"They already know," I said. "I heard John and Jane talking about it last night after he got back from Phoenix Station. Everyone there knows the colonies are under attack. No one's reporting reporting it-the Colonial Union has a lockdown on the news-but everyone's talking about it." it-the Colonial Union has a lockdown on the news-but everyone's talking about it."

"What does that leave for Roanoke?" Gretchen said.

"I don't know," I said. "But I know we don't have a lot of pull right now."

"So we're all going to die," Gretchen said. "Well. Gee. Thanks, Zoe. I'm really glad to know it."

"It's not that bad yet," I said. "Our parents are working on it. They'll figure it out. We're not all going to die."

"Well, you're you're not going to die, at least," Gretchen said. not going to die, at least," Gretchen said.

"What does that mean?" I asked.

"If things really go swirling, the Obin will swoop in and take you out of here," Gretchen said. "Although if all of the Colonial Union is really under attack, I'm not sure where you're going to end up going. But the point is, you have an escape route. The rest of us don't."

I stared at Gretchen. "That's incredibly unfair," I said. "I'm not going anywhere, Gretchen."

"Why?" Gretchen said. "I'm not angry angry at you that you have a way out, Zoe. I'm at you that you have a way out, Zoe. I'm envious. envious. I've been through one attack. Just one missile got through and it didn't even explode properly, and it still did incredible damage and killed someone I care about and everyone in his family. When they come for us for real, we don't have a chance." I've been through one attack. Just one missile got through and it didn't even explode properly, and it still did incredible damage and killed someone I care about and everyone in his family. When they come for us for real, we don't have a chance."

"You still have your training," I said.

"I'm not going to be able to engage in single combat with a missile, missile, Zoe," Gretchen said, annoyed. "Yes, if someone decides to have a landing party here, I might be able to fight them off for a while. But after what we've done to that Conclave fleet, do you think anyone is really going to bother? They're just going to blow us up from the sky. You said it yourself. They want to be rid of us. And you're the only one that has a chance of getting out of here." Zoe," Gretchen said, annoyed. "Yes, if someone decides to have a landing party here, I might be able to fight them off for a while. But after what we've done to that Conclave fleet, do you think anyone is really going to bother? They're just going to blow us up from the sky. You said it yourself. They want to be rid of us. And you're the only one that has a chance of getting out of here."

"I already said I'm not going anywhere," I said.

"Jesus, Zoe," Gretchen said. "I love you, I really do, but I can't believe you're actually that dumb. If you have a chance to go, go. go. I don't want you to die. Your mom and dad don't want it. The Obin will hack a path through all the rest of us to keep you from dying. I think you should take the hint." I don't want you to die. Your mom and dad don't want it. The Obin will hack a path through all the rest of us to keep you from dying. I think you should take the hint."

"I get the hint," I said. "But you don't understand. I've been been the sole survivor, Gretchen. It's happened to me before. Once is enough for any lifetime. I'm not going anywhere." the sole survivor, Gretchen. It's happened to me before. Once is enough for any lifetime. I'm not going anywhere."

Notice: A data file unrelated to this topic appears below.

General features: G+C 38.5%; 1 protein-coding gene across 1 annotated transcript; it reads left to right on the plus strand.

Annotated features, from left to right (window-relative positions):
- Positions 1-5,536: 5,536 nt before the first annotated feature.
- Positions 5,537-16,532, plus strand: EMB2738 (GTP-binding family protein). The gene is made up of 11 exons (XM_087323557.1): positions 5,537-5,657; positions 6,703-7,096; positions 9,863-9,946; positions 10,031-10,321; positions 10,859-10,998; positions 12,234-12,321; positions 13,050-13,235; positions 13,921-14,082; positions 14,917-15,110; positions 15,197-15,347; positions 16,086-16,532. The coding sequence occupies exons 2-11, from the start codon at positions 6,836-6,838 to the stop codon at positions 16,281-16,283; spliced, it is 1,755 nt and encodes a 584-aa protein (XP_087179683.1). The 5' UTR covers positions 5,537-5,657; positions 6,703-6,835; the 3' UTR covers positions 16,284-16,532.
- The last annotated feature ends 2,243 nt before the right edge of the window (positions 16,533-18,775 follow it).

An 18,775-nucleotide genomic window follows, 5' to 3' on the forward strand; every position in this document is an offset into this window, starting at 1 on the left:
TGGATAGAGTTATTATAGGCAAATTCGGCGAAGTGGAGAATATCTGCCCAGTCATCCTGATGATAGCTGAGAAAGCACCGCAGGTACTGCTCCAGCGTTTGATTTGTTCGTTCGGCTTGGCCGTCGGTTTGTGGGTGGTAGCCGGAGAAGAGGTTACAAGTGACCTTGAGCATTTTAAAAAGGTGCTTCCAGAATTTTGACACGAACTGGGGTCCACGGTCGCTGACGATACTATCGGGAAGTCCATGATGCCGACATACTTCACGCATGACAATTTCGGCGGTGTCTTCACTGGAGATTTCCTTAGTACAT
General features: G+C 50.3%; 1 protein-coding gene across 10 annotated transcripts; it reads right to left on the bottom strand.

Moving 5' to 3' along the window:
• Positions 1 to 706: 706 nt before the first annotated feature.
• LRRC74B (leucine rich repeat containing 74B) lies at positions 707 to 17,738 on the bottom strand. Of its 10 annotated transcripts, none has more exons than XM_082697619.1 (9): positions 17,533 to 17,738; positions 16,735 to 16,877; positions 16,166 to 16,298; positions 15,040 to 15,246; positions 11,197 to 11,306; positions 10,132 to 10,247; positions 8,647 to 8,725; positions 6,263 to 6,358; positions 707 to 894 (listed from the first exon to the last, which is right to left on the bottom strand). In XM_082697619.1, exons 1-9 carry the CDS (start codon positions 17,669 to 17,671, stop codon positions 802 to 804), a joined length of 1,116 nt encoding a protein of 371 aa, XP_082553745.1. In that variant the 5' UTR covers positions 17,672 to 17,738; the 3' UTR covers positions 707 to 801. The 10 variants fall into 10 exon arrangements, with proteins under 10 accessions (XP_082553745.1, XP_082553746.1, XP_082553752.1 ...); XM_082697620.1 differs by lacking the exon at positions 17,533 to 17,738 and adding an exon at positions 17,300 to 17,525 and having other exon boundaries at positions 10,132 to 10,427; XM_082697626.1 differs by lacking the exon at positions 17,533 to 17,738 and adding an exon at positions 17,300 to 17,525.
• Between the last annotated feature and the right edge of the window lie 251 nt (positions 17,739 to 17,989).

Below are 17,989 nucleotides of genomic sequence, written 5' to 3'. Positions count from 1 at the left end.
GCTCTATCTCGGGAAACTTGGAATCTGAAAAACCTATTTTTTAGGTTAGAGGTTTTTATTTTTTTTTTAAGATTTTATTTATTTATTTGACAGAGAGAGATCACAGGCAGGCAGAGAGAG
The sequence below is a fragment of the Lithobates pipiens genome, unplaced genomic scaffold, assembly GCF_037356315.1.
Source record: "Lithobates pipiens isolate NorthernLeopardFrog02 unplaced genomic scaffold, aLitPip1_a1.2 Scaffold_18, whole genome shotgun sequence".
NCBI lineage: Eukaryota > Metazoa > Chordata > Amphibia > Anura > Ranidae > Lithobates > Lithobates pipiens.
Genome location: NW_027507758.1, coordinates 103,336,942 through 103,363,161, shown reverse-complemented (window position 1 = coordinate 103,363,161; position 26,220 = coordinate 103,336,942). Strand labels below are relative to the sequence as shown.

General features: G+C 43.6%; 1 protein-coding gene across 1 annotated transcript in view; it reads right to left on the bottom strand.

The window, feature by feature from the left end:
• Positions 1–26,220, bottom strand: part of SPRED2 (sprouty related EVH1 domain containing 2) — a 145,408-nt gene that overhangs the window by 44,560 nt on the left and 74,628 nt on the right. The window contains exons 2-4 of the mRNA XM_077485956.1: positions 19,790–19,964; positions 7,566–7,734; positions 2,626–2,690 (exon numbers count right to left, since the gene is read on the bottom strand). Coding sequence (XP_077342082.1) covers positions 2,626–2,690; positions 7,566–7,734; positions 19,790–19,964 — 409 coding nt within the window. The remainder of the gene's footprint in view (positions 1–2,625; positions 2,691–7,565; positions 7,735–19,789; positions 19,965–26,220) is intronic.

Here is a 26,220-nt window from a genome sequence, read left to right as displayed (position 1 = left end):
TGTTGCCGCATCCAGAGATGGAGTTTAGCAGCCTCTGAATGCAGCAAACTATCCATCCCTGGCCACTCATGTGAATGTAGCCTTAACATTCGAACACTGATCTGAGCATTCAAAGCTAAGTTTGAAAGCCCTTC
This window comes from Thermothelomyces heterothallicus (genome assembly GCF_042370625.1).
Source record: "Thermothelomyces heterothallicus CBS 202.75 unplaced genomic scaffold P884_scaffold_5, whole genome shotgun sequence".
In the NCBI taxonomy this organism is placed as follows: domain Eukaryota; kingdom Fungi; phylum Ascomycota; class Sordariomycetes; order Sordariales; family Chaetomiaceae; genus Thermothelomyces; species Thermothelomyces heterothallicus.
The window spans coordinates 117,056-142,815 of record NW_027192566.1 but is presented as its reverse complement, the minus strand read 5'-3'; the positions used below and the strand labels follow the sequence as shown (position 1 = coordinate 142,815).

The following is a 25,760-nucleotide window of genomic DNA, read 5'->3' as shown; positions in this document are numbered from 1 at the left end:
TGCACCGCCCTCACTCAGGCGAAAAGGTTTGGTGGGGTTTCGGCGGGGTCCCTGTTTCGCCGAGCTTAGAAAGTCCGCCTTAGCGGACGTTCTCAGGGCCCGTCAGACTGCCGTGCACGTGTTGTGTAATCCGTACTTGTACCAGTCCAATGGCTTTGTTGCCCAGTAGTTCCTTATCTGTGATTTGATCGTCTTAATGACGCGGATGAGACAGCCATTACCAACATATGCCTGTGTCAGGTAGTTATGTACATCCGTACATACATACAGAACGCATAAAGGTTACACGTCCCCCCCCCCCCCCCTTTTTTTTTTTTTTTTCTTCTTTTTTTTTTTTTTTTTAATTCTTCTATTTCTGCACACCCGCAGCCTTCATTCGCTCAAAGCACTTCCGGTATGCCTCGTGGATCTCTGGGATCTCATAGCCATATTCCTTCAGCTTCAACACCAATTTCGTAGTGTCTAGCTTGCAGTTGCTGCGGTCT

"Hickory and d.i.c.kory want you to leave Roanoke," Dad said to me, after he had paged me with his PDA. Hickory and d.i.c.kory were standing in the living room with him. I was clearly coming in on some sort of negotiation between them. And it was also clearly about me. The tone of Dad's voice was light enough that I could tell he was hoping to make some point to the Obin, and I was pretty sure I knew what the point was.

"Are you and Mom coming?" I said.

"No," Dad said.

This I expected. Whatever was going to happen with the colony, both John and Jane would see it through, even if it meant they would die with it. It's what they expected of themselves as colony leaders, as former soldiers, and as human beings.

"Then to h.e.l.l with that," I said. I looked at Hickory and d.i.c.kory when I said it.

"Told you," Dad said to Hickory.

"You didn't tell her to come away," Hickory said.

"Go away, Zoe," Dad said. This was said with such a sarcastic delivery that even Hickory and d.i.c.kory couldn't miss it.

I gave a less-than-entirely-polite response to that, and then to Hickory and d.i.c.kory, and then, for good measure, to the whole idea that I was something special to the Obin. Because I was feeling saucy, and also because I was tired of the whole thing. "If you want to protect me," I said to Hickory, "then protect this colony. Protect the people I care about."

"We cannot," Hickory said. "We are forbidden to do so."

"Then you have a problem," I said, "because I'm not going anywhere. And there's nothing you or anyone else can do about it." And then I left, dramatically, partly because I think that was what Dad was expecting, and partly because I was done saying what I wanted to say on the matter.

Then I went to my room and waited for Dad to call me again. Because whatever was going on between him and Hickory and d.i.c.kory, it wasn't over when I stomped out of the room. And like I said, whatever it was, was clearly about me.

About ten minutes later Dad called for me again. I went back into the living room. Hickory and d.i.c.kory were gone.

"Sit down, Zoe, please," Dad said. "I need you to do something for me."

"Does it involve leaving Roanoke?" I asked.

"It does," Dad said.

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Zoe's Tale Part 25 summary

You're reading Zoe's Tale. This manga has been translated by Updating. Author(s): John Scalzi. Already has 154 views.